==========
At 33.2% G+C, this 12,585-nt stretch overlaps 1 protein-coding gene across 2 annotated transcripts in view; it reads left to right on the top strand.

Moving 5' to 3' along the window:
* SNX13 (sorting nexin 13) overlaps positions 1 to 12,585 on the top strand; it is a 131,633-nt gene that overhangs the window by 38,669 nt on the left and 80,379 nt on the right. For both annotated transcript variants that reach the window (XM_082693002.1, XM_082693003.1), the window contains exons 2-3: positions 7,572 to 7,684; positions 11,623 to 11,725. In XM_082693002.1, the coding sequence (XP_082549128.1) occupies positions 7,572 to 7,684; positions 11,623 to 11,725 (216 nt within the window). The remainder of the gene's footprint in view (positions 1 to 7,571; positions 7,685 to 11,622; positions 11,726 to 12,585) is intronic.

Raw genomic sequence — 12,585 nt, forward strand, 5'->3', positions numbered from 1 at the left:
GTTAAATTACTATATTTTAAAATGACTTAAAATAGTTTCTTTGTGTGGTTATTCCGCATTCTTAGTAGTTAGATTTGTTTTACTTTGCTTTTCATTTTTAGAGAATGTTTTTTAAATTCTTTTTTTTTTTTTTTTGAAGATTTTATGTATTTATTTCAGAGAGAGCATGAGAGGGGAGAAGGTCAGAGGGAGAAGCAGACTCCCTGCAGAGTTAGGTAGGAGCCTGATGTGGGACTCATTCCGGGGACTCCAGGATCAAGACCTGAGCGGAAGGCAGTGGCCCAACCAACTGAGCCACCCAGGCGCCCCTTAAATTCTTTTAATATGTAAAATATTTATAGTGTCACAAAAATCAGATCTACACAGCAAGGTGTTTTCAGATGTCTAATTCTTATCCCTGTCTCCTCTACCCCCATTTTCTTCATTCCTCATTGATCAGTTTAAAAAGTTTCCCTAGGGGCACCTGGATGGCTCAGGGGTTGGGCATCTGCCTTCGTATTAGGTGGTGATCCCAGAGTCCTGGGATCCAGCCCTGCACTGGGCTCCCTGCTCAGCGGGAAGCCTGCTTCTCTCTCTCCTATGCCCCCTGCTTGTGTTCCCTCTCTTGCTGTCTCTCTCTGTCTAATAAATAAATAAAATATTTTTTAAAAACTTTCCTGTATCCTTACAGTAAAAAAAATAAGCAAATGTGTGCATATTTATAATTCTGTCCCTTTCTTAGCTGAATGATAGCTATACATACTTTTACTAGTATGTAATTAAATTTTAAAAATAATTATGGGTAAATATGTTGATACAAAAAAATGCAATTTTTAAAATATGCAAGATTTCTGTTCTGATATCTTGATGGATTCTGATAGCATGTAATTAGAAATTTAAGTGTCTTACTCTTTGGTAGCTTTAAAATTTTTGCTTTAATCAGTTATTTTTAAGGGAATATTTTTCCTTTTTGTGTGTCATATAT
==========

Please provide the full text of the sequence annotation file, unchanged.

At 33.2% G+C, this 12,585-nt stretch overlaps 1 protein-coding gene across 2 annotated transcripts in view; it reads left to right on the top strand.

Moving 5' to 3' along the window:
* SNX13 (sorting nexin 13) overlaps positions 1 to 12,585 on the top strand; it is a 131,633-nt gene that overhangs the window by 38,669 nt on the left and 80,379 nt on the right. For both annotated transcript variants that reach the window (XM_082693002.1, XM_082693003.1), the window contains exons 2-3: positions 7,572 to 7,684; positions 11,623 to 11,725. In XM_082693002.1, the coding sequence (XP_082549128.1) occupies positions 7,572 to 7,684; positions 11,623 to 11,725 (216 nt within the window). The remainder of the gene's footprint in view (positions 1 to 7,571; positions 7,685 to 11,622; positions 11,726 to 12,585) is intronic.

Raw genomic sequence — 12,585 nt, forward strand, 5'->3', positions numbered from 1 at the left:
GTTAAATTACTATATTTTAAAATGACTTAAAATAGTTTCTTTGTGTGGTTATTCCGCATTCTTAGTAGTTAGATTTGTTTTACTTTGCTTTTCATTTTTAGAGAATGTTTTTTAAATTCTTTTTTTTTTTTTTTTGAAGATTTTATGTATTTATTTCAGAGAGAGCATGAGAGGGGAGAAGGTCAGAGGGAGAAGCAGACTCCCTGCAGAGTTAGGTAGGAGCCTGATGTGGGACTCATTCCGGGGACTCCAGGATCAAGACCTGAGCGGAAGGCAGTGGCCCAACCAACTGAGCCACCCAGGCGCCCCTTAAATTCTTTTAATATGTAAAATATTTATAGTGTCACAAAAATCAGATCTACACAGCAAGGTGTTTTCAGATGTCTAATTCTTATCCCTGTCTCCTCTACCCCCATTTTCTTCATTCCTCATTGATCAGTTTAAAAAGTTTCCCTAGGGGCACCTGGATGGCTCAGGGGTTGGGCATCTGCCTTCGTATTAGGTGGTGATCCCAGAGTCCTGGGATCCAGCCCTGCACTGGGCTCCCTGCTCAGCGGGAAGCCTGCTTCTCTCTCTCCTATGCCCCCTGCTTGTGTTCCCTCTCTTGCTGTCTCTCTCTGTCTAATAAATAAATAAAATATTTTTTAAAAACTTTCCTGTATCCTTACAGTAAAAAAAATAAGCAAATGTGTGCATATTTATAATTCTGTCCCTTTCTTAGCTGAATGATAGCTATACATACTTTTACTAGTATGTAATTAAATTTTAAAAATAATTATGGGTAAATATGTTGATACAAAAAAATGCAATTTTTAAAATATGCAAGATTTCTGTTCTGATATCTTGATGGATTCTGATAGCATGTAATTAGAAATTTAAGTGTCTTACTCTTTGGTAGCTTTAAAATTTTTGCTTTAATCAGTTATTTTTAAGGGAATATTTTTCCTTTTTGTGTGTCATATAT